Vol. 23 No. 6- Re: City of Garden Grove v. Superior Court (Kha)

Re:  City of Garden Grove v. Superior Court (Kha)
March 20, 2008

Unfortunately, but not unexpectedly, the California Supreme Court denied the City of Garden Grove’s petition for review of the cited case.  The Court also denied the request to depublish the opinion of the Court of Appeal.  Only one member of the Court, Justice Marvin Baxter, was of the opinion that the petition for review should have been granted.

As most of you will remember, this case involves an order by a superior court judge to a Garden Grove police officer to return marijuana to a defendant after the case was dismissed pursuant to California’s Compassionate Use Act (CUA).  The City courageously fought the order on the basis that it was an illegal order, since the return of the marijuana would be in violation of federal law.  The City did not challenge the constitutionality of Proposition 215, only the court’s order to return the drug (which is not required under the CUA).

The office of Jones & Mayer had filed an amicus brief from the California State Sheriffs’ Association, the California Police Chief’s Association, the California Peace Officers’ Association, the California District Attorneys Association, and sixteen (16) individual municipalities, supporting the City’s argument.  We urged the Court to set aside the judge’s order because it “…is not only legally improper, it would undermine police morale and effectiveness and send the wrong message to local law enforcement officers who are involved in the interdiction of illegal drugs.”

California’s Attorney General also filed an amicus brief but it supported the court’s order to return the drug.  The Court of Appeal stated that, “contrary to the Attorney General’s position, these local law enforcement associations urge us to overturn the trial court’s ruling.”  However, the Court of Appeal held that “…we are convinced by the Attorney General’s argument that governmental subdivisions of the state are bound …” to return the drug to Kha.

It was hoped that the California Supreme Court would accept the case for review or, if not, at least depublish it so it couldn’t be cited in future cases.  That did not happen.  This office again filed an amicus letter supporting the City and urging the Supreme Court to accept the case for review.  Unfortunately, that effort proved to be unsuccessful.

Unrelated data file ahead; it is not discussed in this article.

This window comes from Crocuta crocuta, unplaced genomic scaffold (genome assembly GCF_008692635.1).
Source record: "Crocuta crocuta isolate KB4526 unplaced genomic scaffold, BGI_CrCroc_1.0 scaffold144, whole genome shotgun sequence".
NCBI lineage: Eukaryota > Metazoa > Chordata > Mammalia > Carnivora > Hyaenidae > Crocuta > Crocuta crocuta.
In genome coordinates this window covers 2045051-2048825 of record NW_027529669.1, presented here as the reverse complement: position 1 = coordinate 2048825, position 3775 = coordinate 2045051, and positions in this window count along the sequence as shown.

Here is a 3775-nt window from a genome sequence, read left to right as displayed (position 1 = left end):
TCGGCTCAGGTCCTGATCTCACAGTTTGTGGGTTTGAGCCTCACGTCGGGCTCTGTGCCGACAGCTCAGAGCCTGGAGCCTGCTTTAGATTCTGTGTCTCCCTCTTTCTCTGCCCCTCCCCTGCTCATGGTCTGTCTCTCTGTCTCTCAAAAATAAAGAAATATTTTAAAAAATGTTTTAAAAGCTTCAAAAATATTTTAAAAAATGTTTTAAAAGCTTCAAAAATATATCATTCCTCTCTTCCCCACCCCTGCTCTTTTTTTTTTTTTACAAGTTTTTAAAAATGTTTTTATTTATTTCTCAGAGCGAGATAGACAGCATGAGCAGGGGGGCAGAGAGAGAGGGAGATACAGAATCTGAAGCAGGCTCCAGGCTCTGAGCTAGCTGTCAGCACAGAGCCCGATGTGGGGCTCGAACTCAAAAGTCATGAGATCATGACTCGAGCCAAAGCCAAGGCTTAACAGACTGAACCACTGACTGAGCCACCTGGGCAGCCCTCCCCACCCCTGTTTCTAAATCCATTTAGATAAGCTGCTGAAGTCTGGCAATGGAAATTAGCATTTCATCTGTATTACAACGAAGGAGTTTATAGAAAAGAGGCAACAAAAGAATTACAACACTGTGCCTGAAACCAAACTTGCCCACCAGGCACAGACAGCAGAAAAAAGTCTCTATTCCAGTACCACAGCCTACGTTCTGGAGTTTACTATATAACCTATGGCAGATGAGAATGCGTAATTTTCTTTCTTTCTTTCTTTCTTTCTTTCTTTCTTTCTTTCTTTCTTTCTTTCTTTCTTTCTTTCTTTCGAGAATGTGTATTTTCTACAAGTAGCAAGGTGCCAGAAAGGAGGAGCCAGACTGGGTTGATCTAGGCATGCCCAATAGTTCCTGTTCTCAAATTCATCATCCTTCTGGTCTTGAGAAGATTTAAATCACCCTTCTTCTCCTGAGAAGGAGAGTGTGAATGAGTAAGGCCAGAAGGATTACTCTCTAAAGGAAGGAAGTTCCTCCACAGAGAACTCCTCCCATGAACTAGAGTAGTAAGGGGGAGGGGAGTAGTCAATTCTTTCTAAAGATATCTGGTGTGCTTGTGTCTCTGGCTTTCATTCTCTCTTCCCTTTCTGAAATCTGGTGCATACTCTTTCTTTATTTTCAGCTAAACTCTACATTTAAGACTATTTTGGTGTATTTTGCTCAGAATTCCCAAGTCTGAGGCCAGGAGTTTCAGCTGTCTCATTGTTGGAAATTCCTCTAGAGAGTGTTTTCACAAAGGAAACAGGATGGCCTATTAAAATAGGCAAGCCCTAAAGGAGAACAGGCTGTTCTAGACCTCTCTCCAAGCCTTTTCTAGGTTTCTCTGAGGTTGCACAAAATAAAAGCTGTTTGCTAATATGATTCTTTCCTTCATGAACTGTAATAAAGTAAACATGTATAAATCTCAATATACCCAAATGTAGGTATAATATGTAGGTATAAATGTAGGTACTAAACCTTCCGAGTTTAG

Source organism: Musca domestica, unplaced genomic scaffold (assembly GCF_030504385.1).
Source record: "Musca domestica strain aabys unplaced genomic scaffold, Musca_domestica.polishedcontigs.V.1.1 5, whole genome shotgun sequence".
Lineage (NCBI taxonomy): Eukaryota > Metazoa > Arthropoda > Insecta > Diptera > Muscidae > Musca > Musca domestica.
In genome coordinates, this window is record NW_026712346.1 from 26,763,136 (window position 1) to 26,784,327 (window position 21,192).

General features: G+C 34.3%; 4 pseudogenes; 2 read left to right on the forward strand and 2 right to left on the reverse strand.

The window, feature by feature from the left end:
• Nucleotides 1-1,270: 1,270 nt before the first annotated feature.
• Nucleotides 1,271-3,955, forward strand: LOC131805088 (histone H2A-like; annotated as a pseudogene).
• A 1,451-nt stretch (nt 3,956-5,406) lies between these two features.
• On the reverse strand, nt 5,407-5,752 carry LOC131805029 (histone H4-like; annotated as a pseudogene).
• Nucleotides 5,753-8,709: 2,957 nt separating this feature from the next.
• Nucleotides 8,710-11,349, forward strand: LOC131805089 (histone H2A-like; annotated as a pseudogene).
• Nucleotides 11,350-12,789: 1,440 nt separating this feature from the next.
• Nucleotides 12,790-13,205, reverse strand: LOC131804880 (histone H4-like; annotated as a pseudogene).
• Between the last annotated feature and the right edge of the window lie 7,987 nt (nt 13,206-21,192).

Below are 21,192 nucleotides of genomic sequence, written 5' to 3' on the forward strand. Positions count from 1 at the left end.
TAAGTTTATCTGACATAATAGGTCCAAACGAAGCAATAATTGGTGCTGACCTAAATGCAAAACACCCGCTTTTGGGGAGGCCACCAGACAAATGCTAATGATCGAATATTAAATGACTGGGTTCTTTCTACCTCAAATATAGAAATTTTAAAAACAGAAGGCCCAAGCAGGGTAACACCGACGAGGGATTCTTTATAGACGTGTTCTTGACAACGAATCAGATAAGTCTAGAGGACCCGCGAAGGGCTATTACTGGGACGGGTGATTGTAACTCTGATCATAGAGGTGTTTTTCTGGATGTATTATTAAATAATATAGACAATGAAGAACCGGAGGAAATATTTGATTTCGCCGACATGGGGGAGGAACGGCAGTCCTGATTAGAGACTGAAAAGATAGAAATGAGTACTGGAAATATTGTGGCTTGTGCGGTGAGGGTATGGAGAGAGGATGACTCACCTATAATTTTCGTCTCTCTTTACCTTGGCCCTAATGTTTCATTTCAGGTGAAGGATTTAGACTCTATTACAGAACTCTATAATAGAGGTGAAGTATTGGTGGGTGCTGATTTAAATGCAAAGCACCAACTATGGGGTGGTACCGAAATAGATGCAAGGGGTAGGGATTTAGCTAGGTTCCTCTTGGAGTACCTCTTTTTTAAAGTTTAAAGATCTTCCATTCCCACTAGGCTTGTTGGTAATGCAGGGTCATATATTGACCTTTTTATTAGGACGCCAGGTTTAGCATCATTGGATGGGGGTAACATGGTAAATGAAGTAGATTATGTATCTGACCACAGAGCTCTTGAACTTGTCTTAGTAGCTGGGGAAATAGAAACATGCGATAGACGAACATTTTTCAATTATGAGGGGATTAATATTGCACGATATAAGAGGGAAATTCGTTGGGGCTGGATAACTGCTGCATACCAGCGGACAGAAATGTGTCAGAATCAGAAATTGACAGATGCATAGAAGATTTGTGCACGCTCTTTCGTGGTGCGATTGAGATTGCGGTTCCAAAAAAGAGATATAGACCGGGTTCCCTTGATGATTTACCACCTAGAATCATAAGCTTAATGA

Obviously, there is no where else to go in the California judicial system – the Supreme Court is the last stop.  It is possible, however, to now proceed to the federal courts in an effort to seek help in dealing with this incredible conflict in law.  Only the City can make that decision and no one could blame them if they decide to not proceed – but only time will tell.

As it stands right now, however, this is the law of California.  It is important to remember that the decision in Garden Grove is based on a court’s order to return the marijuana, it does not require its return absent such an order.  In addition, in a recent decision, Ross v. Ragingwire Telecommunications, Inc., the California Supreme Court reiterated that marijuana is still an illegal drug and that Proposition 215 merely created a defense against prosecution for those who can prove that they have been advised by a licensed physician to use the drug as medicine.  It appears, therefore, that before returning the drug, it is appropriate to require the subject to secure a court order, after he or she proves that he/she is a qualified medical user and has a doctor’s recommendation for its use.

As always, it is important to seek advice from your agency’s legal counsel on legal issues.  Nonetheless, if you wish to discuss this decision in greater detail, please feel free to contact me at 714 – 446-1400 or via e-mail at mjm@jones-mayer.com.